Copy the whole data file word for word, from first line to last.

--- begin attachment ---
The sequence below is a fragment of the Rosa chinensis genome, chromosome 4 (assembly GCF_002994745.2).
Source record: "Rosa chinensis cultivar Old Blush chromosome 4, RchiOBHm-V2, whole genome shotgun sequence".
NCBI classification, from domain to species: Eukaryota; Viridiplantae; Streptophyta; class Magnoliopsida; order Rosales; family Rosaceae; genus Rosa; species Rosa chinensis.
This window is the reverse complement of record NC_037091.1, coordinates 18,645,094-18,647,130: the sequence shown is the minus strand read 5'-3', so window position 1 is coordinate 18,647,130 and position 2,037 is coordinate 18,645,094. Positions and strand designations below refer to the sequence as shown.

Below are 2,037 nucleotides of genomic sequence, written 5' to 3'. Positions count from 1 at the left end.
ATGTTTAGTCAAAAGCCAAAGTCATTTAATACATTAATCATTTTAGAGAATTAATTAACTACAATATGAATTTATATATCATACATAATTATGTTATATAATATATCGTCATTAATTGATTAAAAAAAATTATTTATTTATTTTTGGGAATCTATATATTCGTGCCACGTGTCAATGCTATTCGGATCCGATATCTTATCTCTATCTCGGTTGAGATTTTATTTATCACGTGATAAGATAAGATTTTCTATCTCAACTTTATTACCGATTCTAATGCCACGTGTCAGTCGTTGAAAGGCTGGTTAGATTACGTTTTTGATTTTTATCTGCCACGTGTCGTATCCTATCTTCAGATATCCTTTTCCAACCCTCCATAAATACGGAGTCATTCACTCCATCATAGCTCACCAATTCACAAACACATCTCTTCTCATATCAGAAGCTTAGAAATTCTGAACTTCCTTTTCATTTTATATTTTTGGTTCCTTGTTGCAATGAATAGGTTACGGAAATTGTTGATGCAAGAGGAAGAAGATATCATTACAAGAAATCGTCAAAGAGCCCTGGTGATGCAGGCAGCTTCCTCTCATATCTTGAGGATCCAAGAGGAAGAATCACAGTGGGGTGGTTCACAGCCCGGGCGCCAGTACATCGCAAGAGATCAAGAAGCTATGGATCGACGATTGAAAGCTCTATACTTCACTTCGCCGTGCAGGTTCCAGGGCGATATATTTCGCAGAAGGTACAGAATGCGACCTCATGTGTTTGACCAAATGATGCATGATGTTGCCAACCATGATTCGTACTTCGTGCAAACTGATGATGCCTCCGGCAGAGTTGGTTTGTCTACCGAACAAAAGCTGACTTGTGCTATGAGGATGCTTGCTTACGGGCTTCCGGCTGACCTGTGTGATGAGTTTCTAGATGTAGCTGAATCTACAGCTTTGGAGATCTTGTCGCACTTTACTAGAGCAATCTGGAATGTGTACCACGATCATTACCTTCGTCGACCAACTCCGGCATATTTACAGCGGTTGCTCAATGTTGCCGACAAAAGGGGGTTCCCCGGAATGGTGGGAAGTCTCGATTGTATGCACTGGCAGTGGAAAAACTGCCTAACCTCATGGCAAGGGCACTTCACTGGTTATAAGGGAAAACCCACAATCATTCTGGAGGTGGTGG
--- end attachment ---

The sequence below is a fragment of the Rosa chinensis genome, chromosome 4 (assembly GCF_002994745.2).
Source record: "Rosa chinensis cultivar Old Blush chromosome 4, RchiOBHm-V2, whole genome shotgun sequence".
NCBI classification, from domain to species: Eukaryota; Viridiplantae; Streptophyta; class Magnoliopsida; order Rosales; family Rosaceae; genus Rosa; species Rosa chinensis.
This window is the reverse complement of record NC_037091.1, coordinates 18,645,094-18,647,130: the sequence shown is the minus strand read 5'-3', so window position 1 is coordinate 18,647,130 and position 2,037 is coordinate 18,645,094. Positions and strand designations below refer to the sequence as shown.

Below are 2,037 nucleotides of genomic sequence, written 5' to 3'. Positions count from 1 at the left end.
ATGTTTAGTCAAAAGCCAAAGTCATTTAATACATTAATCATTTTAGAGAATTAATTAACTACAATATGAATTTATATATCATACATAATTATGTTATATAATATATCGTCATTAATTGATTAAAAAAAATTATTTATTTATTTTTGGGAATCTATATATTCGTGCCACGTGTCAATGCTATTCGGATCCGATATCTTATCTCTATCTCGGTTGAGATTTTATTTATCACGTGATAAGATAAGATTTTCTATCTCAACTTTATTACCGATTCTAATGCCACGTGTCAGTCGTTGAAAGGCTGGTTAGATTACGTTTTTGATTTTTATCTGCCACGTGTCGTATCCTATCTTCAGATATCCTTTTCCAACCCTCCATAAATACGGAGTCATTCACTCCATCATAGCTCACCAATTCACAAACACATCTCTTCTCATATCAGAAGCTTAGAAATTCTGAACTTCCTTTTCATTTTATATTTTTGGTTCCTTGTTGCAATGAATAGGTTACGGAAATTGTTGATGCAAGAGGAAGAAGATATCATTACAAGAAATCGTCAAAGAGCCCTGGTGATGCAGGCAGCTTCCTCTCATATCTTGAGGATCCAAGAGGAAGAATCACAGTGGGGTGGTTCACAGCCCGGGCGCCAGTACATCGCAAGAGATCAAGAAGCTATGGATCGACGATTGAAAGCTCTATACTTCACTTCGCCGTGCAGGTTCCAGGGCGATATATTTCGCAGAAGGTACAGAATGCGACCTCATGTGTTTGACCAAATGATGCATGATGTTGCCAACCATGATTCGTACTTCGTGCAAACTGATGATGCCTCCGGCAGAGTTGGTTTGTCTACCGAACAAAAGCTGACTTGTGCTATGAGGATGCTTGCTTACGGGCTTCCGGCTGACCTGTGTGATGAGTTTCTAGATGTAGCTGAATCTACAGCTTTGGAGATCTTGTCGCACTTTACTAGAGCAATCTGGAATGTGTACCACGATCATTACCTTCGTCGACCAACTCCGGCATATTTACAGCGGTTGCTCAATGTTGCCGACAAAAGGGGGTTCCCCGGAATGGTGGGAAGTCTCGATTGTATGCACTGGCAGTGGAAAAACTGCCTAACCTCATGGCAAGGGCACTTCACTGGTTATAAGGGAAAACCCACAATCATTCTGGAGGTGGTGG